The noblest nurseries

Shakespeare’s Globe actors were joined by Members of Gray’s Inn for a special staged reading of Supposes, written in 1556 by George Gascoigne, a fellow Gray’s Inn Member. The rarely played drama returned to the Hall in which it was first performed. James Wallace, the director, and Master Roger Eastman, one of the barrister/actors, reflect on the day.

The chance to do the very first play written in English prose in the actual building where it was first performed doesn’t come around too often. That play, Supposes, is: “A Comedy written in the Italian tongue by Ludovico Ariosto, Englished by George Gascoigne of The Honourable Society of Gray’s Inn, Esquire, and there presented.” It was acted by lawyers in 1566 in the same Hall to which, 447 years later on 3 November 2013, Shakespeare’s Globe brought its Read Not Dead on the road project. Joining the professional actors were four current Gray’s members, who bravely took the stage at 3pm for a fully staged script-in-hand performance after only beginning rehearsals at 10am.

That frenetic pace is an inevitable part of Read Not Dead, where those involved donate their time for free to Globe Education’s on-going project that aims to breathe life into the 500 or so surviving professional plays from Shakespeare’s contemporaries. Using costumes provided by the actors and items scavenged from the Globe Theatre propstore, the real star was, quite rightly, the Hall itself.

Gray’s Inn Hall proved a glorious and beautiful setting for Gascoigne’s translation of Ariosto’s second play I suppositi, originally performed in 1509 at the Court of the Duke of Ferrara and his young wife, Lucrezia Borgia. The action takes place in a street in Ferrara over the course of one day. The two doors of the Hall’s screen became the entrances to the two houses of the play. The first house contained Polynesta (Beth Park), her father Damon (Master Roger Eastman), and her disguised-as-a-servant lover Erostrato (John Hopkins). The other was home to the latter’s actual servant Dulippo (Charlie Anson) who, disguised as his master, tricks a Sienese stranger (David Meyer) into playing “his” father Philogano in order to outbid a dowry offered by Polynesta’s rival wooer, an old lawyer called Cleander (Sir Michael Burton), in order to delay that proposed match. When the real Philogano (Master Charles Douthwaite) turns up at the house in search of his son accompanied by a Ferrarese Innkeeper (Master Colin Manning) the comedy of stolen, ‘supposed’ identities really begins.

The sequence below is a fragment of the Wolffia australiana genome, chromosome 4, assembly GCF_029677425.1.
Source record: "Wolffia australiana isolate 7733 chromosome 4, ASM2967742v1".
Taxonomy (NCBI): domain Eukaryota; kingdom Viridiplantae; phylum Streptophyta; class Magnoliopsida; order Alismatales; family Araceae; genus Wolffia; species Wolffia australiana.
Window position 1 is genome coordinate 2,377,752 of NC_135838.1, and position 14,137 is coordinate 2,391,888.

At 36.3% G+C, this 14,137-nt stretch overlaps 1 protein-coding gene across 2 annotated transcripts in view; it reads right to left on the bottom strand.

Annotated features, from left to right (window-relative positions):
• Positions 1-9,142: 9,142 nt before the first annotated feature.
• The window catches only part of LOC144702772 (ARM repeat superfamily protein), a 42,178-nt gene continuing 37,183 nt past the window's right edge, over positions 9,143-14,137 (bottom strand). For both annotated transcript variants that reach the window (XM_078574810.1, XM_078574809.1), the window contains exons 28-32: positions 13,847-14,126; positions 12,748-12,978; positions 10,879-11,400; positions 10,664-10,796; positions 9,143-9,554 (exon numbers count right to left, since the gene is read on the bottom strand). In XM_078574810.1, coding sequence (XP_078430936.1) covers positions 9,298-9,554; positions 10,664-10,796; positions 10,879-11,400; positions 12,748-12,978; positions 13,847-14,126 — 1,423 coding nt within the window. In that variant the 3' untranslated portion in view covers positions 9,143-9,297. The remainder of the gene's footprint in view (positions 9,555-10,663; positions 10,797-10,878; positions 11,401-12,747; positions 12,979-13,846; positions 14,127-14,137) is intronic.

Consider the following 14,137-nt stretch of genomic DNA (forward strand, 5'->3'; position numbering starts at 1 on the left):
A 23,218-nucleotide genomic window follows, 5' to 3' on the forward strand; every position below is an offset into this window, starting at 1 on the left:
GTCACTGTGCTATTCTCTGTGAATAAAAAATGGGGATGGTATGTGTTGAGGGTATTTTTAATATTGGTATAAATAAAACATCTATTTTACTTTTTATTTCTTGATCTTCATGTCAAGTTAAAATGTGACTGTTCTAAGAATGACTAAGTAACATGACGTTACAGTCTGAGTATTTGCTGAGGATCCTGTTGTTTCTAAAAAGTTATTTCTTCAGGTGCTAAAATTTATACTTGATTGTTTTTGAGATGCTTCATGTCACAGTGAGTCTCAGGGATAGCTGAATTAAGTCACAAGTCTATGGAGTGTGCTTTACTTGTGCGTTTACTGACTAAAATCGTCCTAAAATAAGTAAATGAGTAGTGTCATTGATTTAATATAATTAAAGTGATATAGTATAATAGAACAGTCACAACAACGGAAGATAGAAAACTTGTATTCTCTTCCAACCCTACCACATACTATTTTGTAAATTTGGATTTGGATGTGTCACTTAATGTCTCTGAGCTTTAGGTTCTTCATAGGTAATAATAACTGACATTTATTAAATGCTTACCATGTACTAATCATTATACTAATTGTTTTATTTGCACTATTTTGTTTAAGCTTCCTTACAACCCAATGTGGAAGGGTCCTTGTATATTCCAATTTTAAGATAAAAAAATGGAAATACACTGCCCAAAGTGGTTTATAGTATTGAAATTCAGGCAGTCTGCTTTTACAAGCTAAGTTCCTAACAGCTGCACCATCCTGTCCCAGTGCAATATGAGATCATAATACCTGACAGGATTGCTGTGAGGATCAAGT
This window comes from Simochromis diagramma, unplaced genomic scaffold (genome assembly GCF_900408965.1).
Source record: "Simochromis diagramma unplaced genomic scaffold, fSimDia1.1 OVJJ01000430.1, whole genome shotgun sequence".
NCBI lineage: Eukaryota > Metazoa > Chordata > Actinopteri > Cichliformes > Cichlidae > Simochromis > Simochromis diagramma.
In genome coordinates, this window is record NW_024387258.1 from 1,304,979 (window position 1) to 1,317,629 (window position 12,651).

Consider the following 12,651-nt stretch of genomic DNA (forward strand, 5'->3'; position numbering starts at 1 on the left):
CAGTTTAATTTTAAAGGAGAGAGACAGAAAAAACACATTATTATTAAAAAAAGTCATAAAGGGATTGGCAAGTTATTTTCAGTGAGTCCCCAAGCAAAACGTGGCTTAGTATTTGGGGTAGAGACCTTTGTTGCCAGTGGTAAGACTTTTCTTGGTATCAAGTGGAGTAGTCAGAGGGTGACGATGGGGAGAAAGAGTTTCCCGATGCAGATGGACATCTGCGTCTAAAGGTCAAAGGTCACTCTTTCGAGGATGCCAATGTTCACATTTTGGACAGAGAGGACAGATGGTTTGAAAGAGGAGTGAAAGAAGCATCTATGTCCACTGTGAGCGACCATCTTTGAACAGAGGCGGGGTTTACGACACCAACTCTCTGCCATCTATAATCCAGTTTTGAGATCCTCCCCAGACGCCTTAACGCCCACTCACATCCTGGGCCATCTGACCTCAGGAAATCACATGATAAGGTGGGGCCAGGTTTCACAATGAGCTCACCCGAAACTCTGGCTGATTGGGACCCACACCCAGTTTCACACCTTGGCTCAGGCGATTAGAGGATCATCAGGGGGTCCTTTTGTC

“This was a splendid theatrical and historical occasion, of which I was thrilled to be part, even though playing an ageing lawyer who did not get the girl. It is good to know that 450 years on from Gascoigne, Gray’s Inn can still host a rousing Revel.”

If the plot sounds a little like The Taming of the Shrew without the Kate/Petruchio plot, that’s because this is clearly a major source for Shakespeare in writing it. Of course, this is not the only connection he had with the Inn. His patron Henry Wriothesley, 3rd Earl of Southampton, was a Gray’s man, and Shakespeare himself performed here on 28 December 1594 in his own The Comedy of Errors, based, like Gascoigne’s comedy of Supposes, on a play by Plautus. A third play by the Roman playwright provided the plot for Twelfth Night, performed on 2 February 1602, at Middle Temple Hall.

This Read Not Dead on the road performance provided not only a chance for lawyers, actors and audiences to enjoy the shared experience of reviving this milestone of English theatre, but also to remember Shakespeare’s debt not only to the commedia erudite of the Italian renaissance, but also to what Ben Jonson in his dedication to his Every Man Out of His Humour called “The noblest nurseries of humanity and liberty, in the Kingdome: the INNS OF COURT.”

Author details: 
James Wallace

James is an actor and director. He trained at Royal Central School of Speech and Drama, and over the last 20 years has worked extensively in theatre and TV. He has been involved with Shakespeare’s Globe since 1998, and has directed or acted in 80 plays by Shakespeare’s contemporaries for the Globe Education project, Read Not Dead.

Master Roger Eastman

Roger was called to the Bar in 1978. He was appointed as a Deputy Queen’s Bench Master in
February 2003 and then as a Deputy District Judge on the South Eastern Circuit in July 2003. He was appointed a Queen’s Bench Master in April 2009.